The Top Ten Countries for Expats
For the first time in four years, Singapore is not the best destination for expatriate workers, according to HSBC’s Expat 2019 Global Report released today. Switzerland is now the top nation for those fortunate enough to be relocated abroad by their employers—thanks to fast career progression, good pay, and “stunning scenery.” The top countries are Switzerland, Singapore, Canada, Spain, New Zealand, Australia, Germany, UAE and Vietnam.
The annual survey gathered data from 18,059 overseas workers in 163 locations. Switzerland ranked high in quality of life, with 70% of expats based there saying it had a better natural environment than their home nations, compared to a global average of 40% for all expats. Respondents also highlighted the country’s low crime rate and its economic and political stability, factors which helped push the country’s ranking from the number eight to number one spot this year.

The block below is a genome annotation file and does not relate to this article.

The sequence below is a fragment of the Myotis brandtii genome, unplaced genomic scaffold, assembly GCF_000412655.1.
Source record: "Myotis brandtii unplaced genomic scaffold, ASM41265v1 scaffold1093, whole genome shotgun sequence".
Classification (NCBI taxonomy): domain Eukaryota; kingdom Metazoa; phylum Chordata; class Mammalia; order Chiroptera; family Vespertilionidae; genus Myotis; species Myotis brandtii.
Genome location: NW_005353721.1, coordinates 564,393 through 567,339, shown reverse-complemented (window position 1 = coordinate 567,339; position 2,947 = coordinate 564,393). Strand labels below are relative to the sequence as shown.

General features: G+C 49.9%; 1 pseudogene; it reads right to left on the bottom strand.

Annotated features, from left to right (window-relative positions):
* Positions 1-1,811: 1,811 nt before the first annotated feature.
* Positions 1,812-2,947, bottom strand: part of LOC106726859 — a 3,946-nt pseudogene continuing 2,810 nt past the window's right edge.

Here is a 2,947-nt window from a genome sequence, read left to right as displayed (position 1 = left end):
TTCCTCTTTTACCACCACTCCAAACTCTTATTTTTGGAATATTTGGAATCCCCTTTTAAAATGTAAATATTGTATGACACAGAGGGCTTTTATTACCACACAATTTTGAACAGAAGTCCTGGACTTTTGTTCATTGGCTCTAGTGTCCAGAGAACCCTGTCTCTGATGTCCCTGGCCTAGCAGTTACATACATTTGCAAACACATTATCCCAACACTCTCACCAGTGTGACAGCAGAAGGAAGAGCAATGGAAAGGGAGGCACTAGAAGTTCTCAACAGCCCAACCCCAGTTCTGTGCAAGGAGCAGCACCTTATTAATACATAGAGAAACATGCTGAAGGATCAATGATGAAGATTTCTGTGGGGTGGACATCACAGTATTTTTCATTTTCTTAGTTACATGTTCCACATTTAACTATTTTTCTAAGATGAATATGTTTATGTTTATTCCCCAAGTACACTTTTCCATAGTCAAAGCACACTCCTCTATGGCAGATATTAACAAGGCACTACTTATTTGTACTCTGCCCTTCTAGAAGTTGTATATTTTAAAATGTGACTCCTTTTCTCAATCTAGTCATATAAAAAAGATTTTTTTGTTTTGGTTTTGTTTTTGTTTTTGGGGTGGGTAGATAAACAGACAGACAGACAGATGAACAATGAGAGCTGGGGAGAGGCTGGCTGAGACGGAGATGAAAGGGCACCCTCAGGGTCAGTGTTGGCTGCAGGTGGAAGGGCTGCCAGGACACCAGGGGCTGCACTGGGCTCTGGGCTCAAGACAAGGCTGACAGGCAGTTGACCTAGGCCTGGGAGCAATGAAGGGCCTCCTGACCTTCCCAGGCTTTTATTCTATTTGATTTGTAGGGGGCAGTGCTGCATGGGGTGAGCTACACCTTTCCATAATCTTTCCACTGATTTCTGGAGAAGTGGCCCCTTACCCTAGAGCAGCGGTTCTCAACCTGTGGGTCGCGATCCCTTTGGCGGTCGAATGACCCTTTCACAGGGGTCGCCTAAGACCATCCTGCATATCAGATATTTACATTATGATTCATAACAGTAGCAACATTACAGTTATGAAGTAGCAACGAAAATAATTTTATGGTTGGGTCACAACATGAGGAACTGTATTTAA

Though employees relocating to Switzerland can enjoy on average a healthy paycheck of $111,587 a year, far above the $75,966 global average for expats, it trails places like Shanghai and Dubai, where expats can earn between $140,000 and $150,000 on average.
The survey breaks the findings into three sub-categories: living, career opportunity, and family life. Canada tops the list in the first category, with respondents saying it’s a welcoming country, followed by Spain where expats praise its relaxed Mediterranean vibe. Switzerland scores high on career opportunity, thanks in part to quicker promotions, and Singapore tops the list for family life due to the availability of high-quality schools.
It’s important to remember these results apply to expats—people that are generally more affluent and educated than local populations, and in particular immigrants from poor countries. Unlike other categories of migrants, expats generally live abroad on a temporary basis, and many have some or all expenses paid by their employers.
HSBC is clear that its survey is specific to expats only—as are other, similar rankings done by Mercer and the Economist Intelligence Unit—even if news reports covering the rankings read them as an overall verdict on general populations.